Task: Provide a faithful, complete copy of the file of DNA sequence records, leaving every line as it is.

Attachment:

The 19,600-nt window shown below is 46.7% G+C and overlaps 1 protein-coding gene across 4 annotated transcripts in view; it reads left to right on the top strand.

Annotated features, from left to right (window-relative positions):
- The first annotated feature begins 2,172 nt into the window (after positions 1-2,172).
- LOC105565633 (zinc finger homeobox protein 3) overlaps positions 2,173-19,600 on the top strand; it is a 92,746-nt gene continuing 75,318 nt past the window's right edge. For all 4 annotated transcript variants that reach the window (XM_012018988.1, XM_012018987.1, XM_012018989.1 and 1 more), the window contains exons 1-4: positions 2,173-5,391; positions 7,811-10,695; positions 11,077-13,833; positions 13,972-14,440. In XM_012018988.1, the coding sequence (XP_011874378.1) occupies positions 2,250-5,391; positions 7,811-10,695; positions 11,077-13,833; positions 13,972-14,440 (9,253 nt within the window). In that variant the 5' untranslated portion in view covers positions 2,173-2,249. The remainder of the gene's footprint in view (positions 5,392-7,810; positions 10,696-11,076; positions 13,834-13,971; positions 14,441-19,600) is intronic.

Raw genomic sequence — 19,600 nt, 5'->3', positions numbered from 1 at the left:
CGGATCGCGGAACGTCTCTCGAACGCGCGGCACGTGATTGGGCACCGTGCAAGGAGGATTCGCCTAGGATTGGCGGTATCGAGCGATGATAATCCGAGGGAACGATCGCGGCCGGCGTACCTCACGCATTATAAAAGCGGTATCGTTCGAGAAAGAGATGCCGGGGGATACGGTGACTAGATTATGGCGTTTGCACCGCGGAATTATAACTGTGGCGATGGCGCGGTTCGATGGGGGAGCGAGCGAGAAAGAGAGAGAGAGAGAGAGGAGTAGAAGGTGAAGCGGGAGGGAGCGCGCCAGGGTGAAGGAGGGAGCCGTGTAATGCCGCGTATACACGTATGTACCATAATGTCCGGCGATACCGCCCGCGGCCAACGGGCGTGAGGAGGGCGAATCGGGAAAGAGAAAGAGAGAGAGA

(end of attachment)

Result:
The 19,600-nt window shown below is 46.7% G+C and overlaps 1 protein-coding gene across 4 annotated transcripts in view; it reads left to right on the top strand.

Annotated features, from left to right (window-relative positions):
- The first annotated feature begins 2,172 nt into the window (after positions 1-2,172).
- LOC105565633 (zinc finger homeobox protein 3) overlaps positions 2,173-19,600 on the top strand; it is a 92,746-nt gene continuing 75,318 nt past the window's right edge. For all 4 annotated transcript variants that reach the window (XM_012018988.1, XM_012018987.1, XM_012018989.1 and 1 more), the window contains exons 1-4: positions 2,173-5,391; positions 7,811-10,695; positions 11,077-13,833; positions 13,972-14,440. In XM_012018988.1, the coding sequence (XP_011874378.1) occupies positions 2,250-5,391; positions 7,811-10,695; positions 11,077-13,833; positions 13,972-14,440 (9,253 nt within the window). In that variant the 5' untranslated portion in view covers positions 2,173-2,249. The remainder of the gene's footprint in view (positions 5,392-7,810; positions 10,696-11,076; positions 13,834-13,971; positions 14,441-19,600) is intronic.

Raw genomic sequence — 19,600 nt, 5'->3', positions numbered from 1 at the left:
CGGATCGCGGAACGTCTCTCGAACGCGCGGCACGTGATTGGGCACCGTGCAAGGAGGATTCGCCTAGGATTGGCGGTATCGAGCGATGATAATCCGAGGGAACGATCGCGGCCGGCGTACCTCACGCATTATAAAAGCGGTATCGTTCGAGAAAGAGATGCCGGGGGATACGGTGACTAGATTATGGCGTTTGCACCGCGGAATTATAACTGTGGCGATGGCGCGGTTCGATGGGGGAGCGAGCGAGAAAGAGAGAGAGAGAGAGAGGAGTAGAAGGTGAAGCGGGAGGGAGCGCGCCAGGGTGAAGGAGGGAGCCGTGTAATGCCGCGTATACACGTATGTACCATAATGTCCGGCGATACCGCCCGCGGCCAACGGGCGTGAGGAGGGCGAATCGGGAAAGAGAAAGAGAGAGAGA